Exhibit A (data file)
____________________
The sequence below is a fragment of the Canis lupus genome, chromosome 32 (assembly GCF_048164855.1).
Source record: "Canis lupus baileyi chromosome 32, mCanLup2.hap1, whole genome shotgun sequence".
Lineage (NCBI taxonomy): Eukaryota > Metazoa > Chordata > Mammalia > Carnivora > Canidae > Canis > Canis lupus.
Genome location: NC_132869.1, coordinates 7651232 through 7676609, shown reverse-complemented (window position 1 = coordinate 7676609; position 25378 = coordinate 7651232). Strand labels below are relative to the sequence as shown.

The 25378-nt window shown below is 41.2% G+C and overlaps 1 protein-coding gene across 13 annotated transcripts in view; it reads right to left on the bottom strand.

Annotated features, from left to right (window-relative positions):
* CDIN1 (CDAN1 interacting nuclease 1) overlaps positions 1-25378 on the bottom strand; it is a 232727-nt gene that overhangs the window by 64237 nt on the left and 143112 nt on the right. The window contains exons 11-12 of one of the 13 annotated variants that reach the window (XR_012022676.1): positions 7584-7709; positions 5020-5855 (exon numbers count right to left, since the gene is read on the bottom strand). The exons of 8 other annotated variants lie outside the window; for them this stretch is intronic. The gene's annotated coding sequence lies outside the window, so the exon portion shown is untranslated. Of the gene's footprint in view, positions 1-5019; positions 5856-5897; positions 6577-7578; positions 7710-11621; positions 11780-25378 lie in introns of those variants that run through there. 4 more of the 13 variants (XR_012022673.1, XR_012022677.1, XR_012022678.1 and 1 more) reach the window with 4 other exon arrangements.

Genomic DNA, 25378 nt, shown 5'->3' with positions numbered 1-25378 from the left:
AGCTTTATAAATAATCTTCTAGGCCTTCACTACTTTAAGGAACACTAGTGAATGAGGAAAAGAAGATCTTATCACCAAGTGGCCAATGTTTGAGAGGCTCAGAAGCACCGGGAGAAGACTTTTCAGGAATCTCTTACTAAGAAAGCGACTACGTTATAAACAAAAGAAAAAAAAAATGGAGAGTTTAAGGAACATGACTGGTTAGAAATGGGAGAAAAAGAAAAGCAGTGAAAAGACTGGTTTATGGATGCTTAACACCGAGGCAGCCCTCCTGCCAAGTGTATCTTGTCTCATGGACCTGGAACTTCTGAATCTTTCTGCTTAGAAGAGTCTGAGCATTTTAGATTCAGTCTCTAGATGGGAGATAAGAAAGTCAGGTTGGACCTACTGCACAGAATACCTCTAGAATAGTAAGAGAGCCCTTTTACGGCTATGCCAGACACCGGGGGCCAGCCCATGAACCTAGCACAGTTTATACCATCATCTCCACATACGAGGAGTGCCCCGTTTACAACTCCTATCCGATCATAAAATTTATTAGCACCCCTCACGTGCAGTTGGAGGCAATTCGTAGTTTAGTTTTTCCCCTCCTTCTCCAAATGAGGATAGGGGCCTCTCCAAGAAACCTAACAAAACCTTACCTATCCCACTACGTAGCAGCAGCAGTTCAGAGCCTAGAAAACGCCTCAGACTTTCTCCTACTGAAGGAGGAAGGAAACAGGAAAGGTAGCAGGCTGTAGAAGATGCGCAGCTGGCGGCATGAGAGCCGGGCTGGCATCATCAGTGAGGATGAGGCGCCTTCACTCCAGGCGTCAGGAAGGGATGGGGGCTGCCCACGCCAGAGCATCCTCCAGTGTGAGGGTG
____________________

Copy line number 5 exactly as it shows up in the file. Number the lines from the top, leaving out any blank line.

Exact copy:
The 25378-nt window shown below is 41.2% G+C and overlaps 1 protein-coding gene across 13 annotated transcripts in view; it reads right to left on the bottom strand.